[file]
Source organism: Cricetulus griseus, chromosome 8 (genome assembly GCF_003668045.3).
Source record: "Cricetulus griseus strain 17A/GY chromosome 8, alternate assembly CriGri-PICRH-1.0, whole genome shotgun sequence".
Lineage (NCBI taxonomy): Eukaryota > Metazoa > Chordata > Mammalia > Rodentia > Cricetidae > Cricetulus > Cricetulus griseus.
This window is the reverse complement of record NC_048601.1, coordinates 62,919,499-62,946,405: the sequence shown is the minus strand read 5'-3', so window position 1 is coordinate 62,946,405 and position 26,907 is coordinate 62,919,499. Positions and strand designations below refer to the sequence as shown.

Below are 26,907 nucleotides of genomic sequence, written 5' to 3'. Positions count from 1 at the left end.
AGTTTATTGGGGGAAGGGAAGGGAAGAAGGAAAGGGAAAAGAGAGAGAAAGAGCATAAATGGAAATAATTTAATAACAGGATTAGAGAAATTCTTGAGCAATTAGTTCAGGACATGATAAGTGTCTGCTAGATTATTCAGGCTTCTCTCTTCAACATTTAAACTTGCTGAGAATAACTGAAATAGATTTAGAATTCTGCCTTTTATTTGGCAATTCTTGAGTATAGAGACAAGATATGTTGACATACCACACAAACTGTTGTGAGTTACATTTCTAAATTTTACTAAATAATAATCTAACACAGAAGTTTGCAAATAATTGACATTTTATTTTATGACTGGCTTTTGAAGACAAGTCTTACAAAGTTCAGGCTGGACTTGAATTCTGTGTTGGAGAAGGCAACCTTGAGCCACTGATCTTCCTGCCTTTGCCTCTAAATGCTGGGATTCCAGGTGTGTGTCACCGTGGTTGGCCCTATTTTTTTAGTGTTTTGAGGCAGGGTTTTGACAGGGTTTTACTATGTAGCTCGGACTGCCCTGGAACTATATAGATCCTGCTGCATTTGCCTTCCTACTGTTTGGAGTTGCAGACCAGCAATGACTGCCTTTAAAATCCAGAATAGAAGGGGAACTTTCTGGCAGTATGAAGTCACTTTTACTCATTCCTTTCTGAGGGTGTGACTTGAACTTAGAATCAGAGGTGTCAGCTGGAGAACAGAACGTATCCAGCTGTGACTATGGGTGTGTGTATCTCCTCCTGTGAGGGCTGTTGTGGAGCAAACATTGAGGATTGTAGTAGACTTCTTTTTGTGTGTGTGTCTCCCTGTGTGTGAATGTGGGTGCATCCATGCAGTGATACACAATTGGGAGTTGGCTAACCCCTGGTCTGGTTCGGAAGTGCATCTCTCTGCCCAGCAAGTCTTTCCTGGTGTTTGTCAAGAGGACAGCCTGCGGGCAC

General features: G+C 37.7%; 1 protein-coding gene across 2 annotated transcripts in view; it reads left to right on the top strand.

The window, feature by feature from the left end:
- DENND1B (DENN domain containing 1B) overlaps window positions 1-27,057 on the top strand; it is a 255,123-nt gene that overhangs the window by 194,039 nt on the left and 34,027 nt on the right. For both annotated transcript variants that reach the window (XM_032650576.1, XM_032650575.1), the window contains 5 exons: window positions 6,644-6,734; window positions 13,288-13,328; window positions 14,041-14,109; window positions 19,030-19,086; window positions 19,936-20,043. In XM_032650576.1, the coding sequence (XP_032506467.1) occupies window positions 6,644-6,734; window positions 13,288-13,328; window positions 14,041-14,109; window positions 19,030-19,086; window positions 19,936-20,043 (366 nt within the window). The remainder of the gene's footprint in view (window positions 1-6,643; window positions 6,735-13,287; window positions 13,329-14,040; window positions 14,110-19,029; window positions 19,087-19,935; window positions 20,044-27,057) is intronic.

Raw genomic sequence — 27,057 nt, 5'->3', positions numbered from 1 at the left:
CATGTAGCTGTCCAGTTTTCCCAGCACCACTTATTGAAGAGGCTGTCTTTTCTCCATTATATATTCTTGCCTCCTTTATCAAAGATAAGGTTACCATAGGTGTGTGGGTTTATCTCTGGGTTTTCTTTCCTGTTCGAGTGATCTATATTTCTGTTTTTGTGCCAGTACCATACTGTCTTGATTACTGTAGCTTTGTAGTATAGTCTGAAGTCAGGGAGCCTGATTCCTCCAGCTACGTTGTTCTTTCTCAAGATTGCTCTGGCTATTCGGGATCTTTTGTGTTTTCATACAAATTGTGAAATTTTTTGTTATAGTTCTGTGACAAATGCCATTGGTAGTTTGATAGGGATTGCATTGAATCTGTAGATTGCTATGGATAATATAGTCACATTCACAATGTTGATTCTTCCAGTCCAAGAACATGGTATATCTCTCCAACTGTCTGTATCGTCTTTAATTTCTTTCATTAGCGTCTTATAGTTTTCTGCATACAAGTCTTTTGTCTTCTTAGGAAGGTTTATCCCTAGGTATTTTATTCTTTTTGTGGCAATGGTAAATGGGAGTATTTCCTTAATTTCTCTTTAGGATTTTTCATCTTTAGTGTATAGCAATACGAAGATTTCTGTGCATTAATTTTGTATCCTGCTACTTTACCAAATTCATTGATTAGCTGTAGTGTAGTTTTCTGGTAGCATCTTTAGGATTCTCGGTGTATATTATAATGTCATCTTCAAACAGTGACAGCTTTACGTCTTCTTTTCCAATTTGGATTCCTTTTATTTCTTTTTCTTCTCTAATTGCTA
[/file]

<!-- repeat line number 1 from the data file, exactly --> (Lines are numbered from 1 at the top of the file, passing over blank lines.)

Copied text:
Source organism: Cricetulus griseus, chromosome 8 (genome assembly GCF_003668045.3).